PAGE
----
CHANGSHA, China – Zhang Yue has grounded his three private jets and personal helicopter. He has stored the midnight blue Rolls-Royce stretch limousine and canary-yellow Ferrari behind the conference centre he built here as a reproduction of a French palace. This past summer, he kept the thermostat in his office at a steamy 27 degrees Celsius.
Zhang has embraced frugalities like working in heat rather than turning on an air conditioner not because of any financial setback. He still shows up on lists of China’s wealthiest entrepreneurs, with a personal fortune estimated at $850 million. But Zhang, 51, has also emerged as China’s most outspoken tycoon on environmental issues.
It is a notable distinction, now that China has passed the United States as the world’s largest emitter of greenhouse gases.
When a Chinese vice minister and the Hong Kong secretary of the environment spoke enthusiastically at a conference in Hong Kong about their energy efficiency efforts, Zhang interrupted and disagreed in a sharp tone that Chinese entrepreneurs seldom take with government officials.
“There are laws on everything, but I do not think there are enough laws on energy consumption,” he said. “We need more laws.”
All this is not simply green altruism on Zhang’s part. He has a financial stake in environmentalism. His company, Broad Air Conditioning, is a world leader in the manufacture of central air-conditioning systems that use diesel or natural gas instead of electricity to cool office buildings, shopping malls and factories.
The systems, known as absorption chillers, cost much more to install but are less expensive to operate, with the number of years needed to break even dependent on local electricity rates. Absorption chillers are particularly popular in China because many factories already have diesel generators and diesel fuel storage tanks. As electricity demand in China grew 11.5 percent a year over the last decade, provincial governments periodically had to impose blackouts in industrial zones for up to three days a week to make sure that residential areas almost always had power. Factories buy diesel generators to maintain operations during blackouts.
Absorption chillers occupy an estimated one-fifth of China’s $2.5 billion annual market for central air-conditioning systems, according to Charles Oliver, a co-founder of GCiS, a market research company based in Beijing. Broad Air Conditioning is the absorption chiller market leader by revenue in China, and exports to markets around the world. The company is privately held, mostly by Zhang and his family, and does not release financial data. Absorption chillers have less than 1 percent of the American market, said Karim Amrane, the vice president for regulatory affairs and research at the Air-Conditioning, Heating and Refrigeration Institute, a trade group in Arlington, Virginia. “It’s simply too expensive,” he said.
The equipment tends to be more attractive in places with high electricity prices, and especially places with high prices during the afternoon, when power grids are already under stress and when air-conditioning systems need to work hardest. That gives Broad Air Conditioning a financial incentive to press for climate change policies that make it more expensive for electric utilities to burn coal, an inexpensive fuel in much of the world but also the dirtiest in terms of greenhouse gas emissions.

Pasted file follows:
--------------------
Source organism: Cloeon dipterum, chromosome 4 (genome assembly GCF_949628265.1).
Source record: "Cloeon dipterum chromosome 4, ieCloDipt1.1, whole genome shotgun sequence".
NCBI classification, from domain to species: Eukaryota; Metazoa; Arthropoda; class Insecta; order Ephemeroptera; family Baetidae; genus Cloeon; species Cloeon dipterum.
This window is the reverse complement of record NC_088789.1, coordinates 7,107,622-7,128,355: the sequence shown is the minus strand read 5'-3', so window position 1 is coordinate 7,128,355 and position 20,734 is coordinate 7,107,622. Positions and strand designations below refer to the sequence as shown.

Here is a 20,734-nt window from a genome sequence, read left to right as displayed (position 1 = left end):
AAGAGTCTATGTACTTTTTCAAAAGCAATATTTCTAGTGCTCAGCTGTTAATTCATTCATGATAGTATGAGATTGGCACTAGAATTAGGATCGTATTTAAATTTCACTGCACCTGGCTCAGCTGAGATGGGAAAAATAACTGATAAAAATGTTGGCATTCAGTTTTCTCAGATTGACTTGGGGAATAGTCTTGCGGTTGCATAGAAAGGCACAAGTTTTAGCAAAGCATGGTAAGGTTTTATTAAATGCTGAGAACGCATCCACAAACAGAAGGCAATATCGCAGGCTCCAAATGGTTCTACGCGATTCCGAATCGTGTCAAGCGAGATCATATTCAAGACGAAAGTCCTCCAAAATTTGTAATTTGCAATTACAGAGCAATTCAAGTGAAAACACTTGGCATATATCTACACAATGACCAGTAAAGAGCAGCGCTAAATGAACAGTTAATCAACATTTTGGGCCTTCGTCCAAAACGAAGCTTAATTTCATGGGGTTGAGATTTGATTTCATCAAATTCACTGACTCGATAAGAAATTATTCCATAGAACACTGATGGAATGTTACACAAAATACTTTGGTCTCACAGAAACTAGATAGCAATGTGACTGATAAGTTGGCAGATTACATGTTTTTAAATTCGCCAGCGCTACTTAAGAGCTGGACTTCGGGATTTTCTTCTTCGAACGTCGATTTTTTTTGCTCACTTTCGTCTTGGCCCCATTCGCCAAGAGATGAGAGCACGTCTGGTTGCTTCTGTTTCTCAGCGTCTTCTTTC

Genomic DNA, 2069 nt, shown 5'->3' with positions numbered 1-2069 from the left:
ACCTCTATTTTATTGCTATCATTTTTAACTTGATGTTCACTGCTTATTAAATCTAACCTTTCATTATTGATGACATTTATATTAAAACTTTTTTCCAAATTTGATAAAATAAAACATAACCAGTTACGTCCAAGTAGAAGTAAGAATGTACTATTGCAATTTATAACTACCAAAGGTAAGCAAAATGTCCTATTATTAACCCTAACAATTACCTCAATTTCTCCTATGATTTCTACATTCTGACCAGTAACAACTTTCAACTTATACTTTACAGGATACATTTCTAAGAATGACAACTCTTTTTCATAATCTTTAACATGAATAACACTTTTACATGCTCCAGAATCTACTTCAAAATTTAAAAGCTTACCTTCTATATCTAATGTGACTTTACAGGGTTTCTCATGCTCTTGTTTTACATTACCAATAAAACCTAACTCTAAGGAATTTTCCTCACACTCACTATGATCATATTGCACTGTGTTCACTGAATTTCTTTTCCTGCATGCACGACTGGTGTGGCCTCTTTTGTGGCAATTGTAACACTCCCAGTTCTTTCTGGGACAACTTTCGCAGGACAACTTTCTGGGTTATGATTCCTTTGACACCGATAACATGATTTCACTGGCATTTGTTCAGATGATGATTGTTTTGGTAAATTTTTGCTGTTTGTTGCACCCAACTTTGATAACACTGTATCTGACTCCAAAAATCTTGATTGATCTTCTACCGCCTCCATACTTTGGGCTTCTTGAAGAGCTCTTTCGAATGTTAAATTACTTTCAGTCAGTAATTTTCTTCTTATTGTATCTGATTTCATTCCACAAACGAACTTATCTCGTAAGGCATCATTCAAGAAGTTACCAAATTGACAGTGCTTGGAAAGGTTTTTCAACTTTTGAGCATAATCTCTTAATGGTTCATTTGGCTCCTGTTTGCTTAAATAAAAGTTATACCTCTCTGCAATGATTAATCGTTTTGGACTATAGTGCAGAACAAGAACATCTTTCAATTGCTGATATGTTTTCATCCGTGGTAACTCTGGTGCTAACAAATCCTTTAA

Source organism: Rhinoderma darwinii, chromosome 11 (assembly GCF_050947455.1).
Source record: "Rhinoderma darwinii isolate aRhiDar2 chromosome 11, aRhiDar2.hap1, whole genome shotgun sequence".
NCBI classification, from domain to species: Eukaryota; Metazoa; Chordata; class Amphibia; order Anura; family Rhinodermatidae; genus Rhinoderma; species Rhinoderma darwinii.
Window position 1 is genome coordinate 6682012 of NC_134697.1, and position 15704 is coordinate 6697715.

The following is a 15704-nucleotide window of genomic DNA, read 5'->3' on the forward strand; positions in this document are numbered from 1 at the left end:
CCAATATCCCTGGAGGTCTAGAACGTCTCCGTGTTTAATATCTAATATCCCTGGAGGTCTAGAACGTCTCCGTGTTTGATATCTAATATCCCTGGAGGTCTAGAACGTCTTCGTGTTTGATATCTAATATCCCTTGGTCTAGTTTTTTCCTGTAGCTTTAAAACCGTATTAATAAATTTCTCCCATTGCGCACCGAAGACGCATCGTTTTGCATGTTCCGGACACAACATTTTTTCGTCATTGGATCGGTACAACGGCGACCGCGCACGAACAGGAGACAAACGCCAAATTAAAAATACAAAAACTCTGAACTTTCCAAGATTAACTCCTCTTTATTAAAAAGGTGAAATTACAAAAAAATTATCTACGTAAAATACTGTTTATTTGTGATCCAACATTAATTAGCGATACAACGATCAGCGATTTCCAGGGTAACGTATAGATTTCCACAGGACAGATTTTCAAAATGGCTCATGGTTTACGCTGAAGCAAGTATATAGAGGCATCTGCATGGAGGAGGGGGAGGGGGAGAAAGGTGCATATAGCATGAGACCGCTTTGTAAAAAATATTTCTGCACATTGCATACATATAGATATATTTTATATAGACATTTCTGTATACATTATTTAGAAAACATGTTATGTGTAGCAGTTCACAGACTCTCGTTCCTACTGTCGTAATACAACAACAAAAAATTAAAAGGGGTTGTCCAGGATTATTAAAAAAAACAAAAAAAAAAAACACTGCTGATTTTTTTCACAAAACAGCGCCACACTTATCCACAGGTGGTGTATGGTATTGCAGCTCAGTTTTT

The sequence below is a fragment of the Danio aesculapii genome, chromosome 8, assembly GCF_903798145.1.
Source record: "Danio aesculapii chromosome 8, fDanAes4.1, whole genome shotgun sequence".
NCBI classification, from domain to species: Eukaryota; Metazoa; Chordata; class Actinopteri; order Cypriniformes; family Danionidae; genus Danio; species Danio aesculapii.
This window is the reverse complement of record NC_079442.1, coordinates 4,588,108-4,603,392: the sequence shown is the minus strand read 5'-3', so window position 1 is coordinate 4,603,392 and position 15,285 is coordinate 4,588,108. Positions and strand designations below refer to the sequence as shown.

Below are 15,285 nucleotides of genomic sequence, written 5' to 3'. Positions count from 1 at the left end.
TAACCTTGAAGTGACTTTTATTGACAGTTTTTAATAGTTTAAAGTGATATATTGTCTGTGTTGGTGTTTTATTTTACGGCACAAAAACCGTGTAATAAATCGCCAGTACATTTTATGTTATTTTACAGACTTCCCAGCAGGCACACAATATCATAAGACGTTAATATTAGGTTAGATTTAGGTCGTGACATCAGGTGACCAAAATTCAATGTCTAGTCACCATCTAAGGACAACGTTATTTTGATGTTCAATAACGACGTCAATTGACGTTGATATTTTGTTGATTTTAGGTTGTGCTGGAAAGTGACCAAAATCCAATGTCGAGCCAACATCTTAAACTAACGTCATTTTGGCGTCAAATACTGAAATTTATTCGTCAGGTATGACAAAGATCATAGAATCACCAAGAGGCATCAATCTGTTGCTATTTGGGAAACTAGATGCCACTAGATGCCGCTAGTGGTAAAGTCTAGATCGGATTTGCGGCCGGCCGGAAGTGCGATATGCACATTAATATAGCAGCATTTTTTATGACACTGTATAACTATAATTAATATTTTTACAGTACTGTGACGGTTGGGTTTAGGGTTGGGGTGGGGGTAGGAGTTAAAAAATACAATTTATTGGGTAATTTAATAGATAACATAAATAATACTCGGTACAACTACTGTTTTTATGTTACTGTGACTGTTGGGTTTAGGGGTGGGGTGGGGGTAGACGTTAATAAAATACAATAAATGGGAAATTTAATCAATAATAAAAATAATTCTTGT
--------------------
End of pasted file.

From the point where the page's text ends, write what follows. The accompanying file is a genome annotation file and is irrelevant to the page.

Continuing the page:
One obstacle for the company is that many developers build and sell commercial office projects, instead of holding on to them and renting them. So minimizing initial costs may be more important to them than reducing long-term electricity costs.
“How do you convince a developer to spend more money on a building that he’s just going to sell?” said Tom McCawley, a general manager of Evergreen Sustainable Development, a company based in Shanghai that plans air-conditioning and heating systems for large complexes.
In exporting to the United States and 67 other countries, Broad has marketed its products for corporate headquarters and other buildings that tend to be held for a long time by a single owner.
Zhang’s company is now branching out into the manufacture of heavily insulated, energy-efficient segments of buildings that can be quickly bolted together at a construction site. All of Broad’s buildings have insulation with a thickness of 15 centimetres to minimize the energy needed to cool or heat them.
As a demonstration project, Broad shipped to Cancun this autumn the components for a two-story building with floor space of 1,000 square meters. The components are designed for quick assembly at a site near the climate negotiations.
The project has the support of Rajendra K. Pachauri, the chairman of the Intergovernmental Panel on Climate Change, an advisory group to the U.N. climate talks. He said it was a way to draw attention to the need for energy-efficient construction around the world.
Mainland Chinese tycoons are known for keeping extremely low profiles and seldom speaking in public, for fear of antagonizing political leaders or attracting the attention of tax investigators. But Zhang, who insists that his commitment to environmentalism is genuine and separate from his business interests, may have more political protection than most Chinese tycoons.
He is an outspoken defender of the government’s unpopular one-child policy, for example, saying that humanity needs to reduce its population to protect the environment. Perhaps most important, he is a longtime apostle of energy efficiency at a time when China’s leadership has become deeply worried about energy security and eager to reduce the country’s ever-rising reliance on imported energy.
And while Zhang wants China to address global warming more directly, he reserves some of his bluntest criticisms for foreign governments.
“The United States is not limiting emissions,” he said, “so why should you ask China to do so?”